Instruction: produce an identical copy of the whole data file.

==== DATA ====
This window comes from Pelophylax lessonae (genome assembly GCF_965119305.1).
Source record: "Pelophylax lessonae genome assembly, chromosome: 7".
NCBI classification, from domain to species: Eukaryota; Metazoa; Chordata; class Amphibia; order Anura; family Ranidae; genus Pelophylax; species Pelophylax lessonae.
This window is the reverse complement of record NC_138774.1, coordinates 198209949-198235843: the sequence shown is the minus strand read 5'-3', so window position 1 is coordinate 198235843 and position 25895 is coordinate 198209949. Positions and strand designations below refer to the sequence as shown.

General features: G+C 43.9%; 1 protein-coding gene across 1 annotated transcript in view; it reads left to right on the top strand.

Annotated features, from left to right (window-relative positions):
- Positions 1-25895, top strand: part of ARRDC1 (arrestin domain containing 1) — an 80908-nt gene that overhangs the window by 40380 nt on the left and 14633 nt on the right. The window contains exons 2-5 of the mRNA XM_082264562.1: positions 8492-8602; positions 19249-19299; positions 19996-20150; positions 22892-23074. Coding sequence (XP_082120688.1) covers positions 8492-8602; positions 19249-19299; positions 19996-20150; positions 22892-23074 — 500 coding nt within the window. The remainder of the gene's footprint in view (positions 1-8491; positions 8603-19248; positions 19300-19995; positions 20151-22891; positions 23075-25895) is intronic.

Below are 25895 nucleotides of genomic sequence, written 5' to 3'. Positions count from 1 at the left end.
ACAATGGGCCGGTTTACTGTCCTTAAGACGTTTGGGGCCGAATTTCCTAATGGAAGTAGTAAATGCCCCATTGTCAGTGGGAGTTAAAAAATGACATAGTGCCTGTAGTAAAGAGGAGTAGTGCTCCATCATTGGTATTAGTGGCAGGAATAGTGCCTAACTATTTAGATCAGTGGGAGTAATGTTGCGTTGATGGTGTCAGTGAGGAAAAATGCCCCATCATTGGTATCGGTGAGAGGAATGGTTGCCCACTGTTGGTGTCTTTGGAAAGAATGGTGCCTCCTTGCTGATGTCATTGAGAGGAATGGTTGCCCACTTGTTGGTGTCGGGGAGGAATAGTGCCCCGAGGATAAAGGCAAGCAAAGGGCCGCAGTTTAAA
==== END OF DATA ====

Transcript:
This window comes from Pelophylax lessonae (genome assembly GCF_965119305.1).
Source record: "Pelophylax lessonae genome assembly, chromosome: 7".
NCBI classification, from domain to species: Eukaryota; Metazoa; Chordata; class Amphibia; order Anura; family Ranidae; genus Pelophylax; species Pelophylax lessonae.
This window is the reverse complement of record NC_138774.1, coordinates 198209949-198235843: the sequence shown is the minus strand read 5'-3', so window position 1 is coordinate 198235843 and position 25895 is coordinate 198209949. Positions and strand designations below refer to the sequence as shown.

General features: G+C 43.9%; 1 protein-coding gene across 1 annotated transcript in view; it reads left to right on the top strand.

Annotated features, from left to right (window-relative positions):
- Positions 1-25895, top strand: part of ARRDC1 (arrestin domain containing 1) — an 80908-nt gene that overhangs the window by 40380 nt on the left and 14633 nt on the right. The window contains exons 2-5 of the mRNA XM_082264562.1: positions 8492-8602; positions 19249-19299; positions 19996-20150; positions 22892-23074. Coding sequence (XP_082120688.1) covers positions 8492-8602; positions 19249-19299; positions 19996-20150; positions 22892-23074 — 500 coding nt within the window. The remainder of the gene's footprint in view (positions 1-8491; positions 8603-19248; positions 19300-19995; positions 20151-22891; positions 23075-25895) is intronic.

Below are 25895 nucleotides of genomic sequence, written 5' to 3'. Positions count from 1 at the left end.
ACAATGGGCCGGTTTACTGTCCTTAAGACGTTTGGGGCCGAATTTCCTAATGGAAGTAGTAAATGCCCCATTGTCAGTGGGAGTTAAAAAATGACATAGTGCCTGTAGTAAAGAGGAGTAGTGCTCCATCATTGGTATTAGTGGCAGGAATAGTGCCTAACTATTTAGATCAGTGGGAGTAATGTTGCGTTGATGGTGTCAGTGAGGAAAAATGCCCCATCATTGGTATCGGTGAGAGGAATGGTTGCCCACTGTTGGTGTCTTTGGAAAGAATGGTGCCTCCTTGCTGATGTCATTGAGAGGAATGGTTGCCCACTTGTTGGTGTCGGGGAGGAATAGTGCCCCGAGGATAAAGGCAAGCAAAGGGCCGCAGTTTAAA